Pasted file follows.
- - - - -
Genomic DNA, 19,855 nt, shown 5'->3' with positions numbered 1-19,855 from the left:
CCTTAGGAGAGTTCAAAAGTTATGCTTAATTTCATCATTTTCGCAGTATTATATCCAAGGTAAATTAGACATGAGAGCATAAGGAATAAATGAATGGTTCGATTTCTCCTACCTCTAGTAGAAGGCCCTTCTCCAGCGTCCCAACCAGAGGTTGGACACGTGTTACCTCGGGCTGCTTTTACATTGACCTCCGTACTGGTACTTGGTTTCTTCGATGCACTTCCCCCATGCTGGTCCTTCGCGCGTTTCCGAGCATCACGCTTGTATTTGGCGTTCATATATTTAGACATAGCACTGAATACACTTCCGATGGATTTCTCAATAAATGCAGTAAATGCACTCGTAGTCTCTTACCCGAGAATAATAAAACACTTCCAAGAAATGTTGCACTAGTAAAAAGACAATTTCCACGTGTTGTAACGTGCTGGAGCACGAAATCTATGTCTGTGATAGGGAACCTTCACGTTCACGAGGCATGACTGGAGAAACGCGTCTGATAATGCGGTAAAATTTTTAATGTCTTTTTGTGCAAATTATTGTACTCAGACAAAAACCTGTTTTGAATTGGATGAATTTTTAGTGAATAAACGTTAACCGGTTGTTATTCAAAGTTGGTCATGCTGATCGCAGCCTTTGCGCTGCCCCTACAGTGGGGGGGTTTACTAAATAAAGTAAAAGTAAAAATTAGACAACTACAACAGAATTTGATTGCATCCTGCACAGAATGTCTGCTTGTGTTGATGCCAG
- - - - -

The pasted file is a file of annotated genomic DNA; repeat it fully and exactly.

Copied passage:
Genomic DNA, 19,855 nt, shown 5'->3' with positions numbered 1-19,855 from the left:
CCTTAGGAGAGTTCAAAAGTTATGCTTAATTTCATCATTTTCGCAGTATTATATCCAAGGTAAATTAGACATGAGAGCATAAGGAATAAATGAATGGTTCGATTTCTCCTACCTCTAGTAGAAGGCCCTTCTCCAGCGTCCCAACCAGAGGTTGGACACGTGTTACCTCGGGCTGCTTTTACATTGACCTCCGTACTGGTACTTGGTTTCTTCGATGCACTTCCCCCATGCTGGTCCTTCGCGCGTTTCCGAGCATCACGCTTGTATTTGGCGTTCATATATTTAGACATAGCACTGAATACACTTCCGATGGATTTCTCAATAAATGCAGTAAATGCACTCGTAGTCTCTTACCCGAGAATAATAAAACACTTCCAAGAAATGTTGCACTAGTAAAAAGACAATTTCCACGTGTTGTAACGTGCTGGAGCACGAAATCTATGTCTGTGATAGGGAACCTTCACGTTCACGAGGCATGACTGGAGAAACGCGTCTGATAATGCGGTAAAATTTTTAATGTCTTTTTGTGCAAATTATTGTACTCAGACAAAAACCTGTTTTGAATTGGATGAATTTTTAGTGAATAAACGTTAACCGGTTGTTATTCAAAGTTGGTCATGCTGATCGCAGCCTTTGCGCTGCCCCTACAGTGGGGGGGTTTACTAAATAAAGTAAAAGTAAAAATTAGACAACTACAACAGAATTTGATTGCATCCTGCACAGAATGTCTGCTTGTGTTGATGCCAG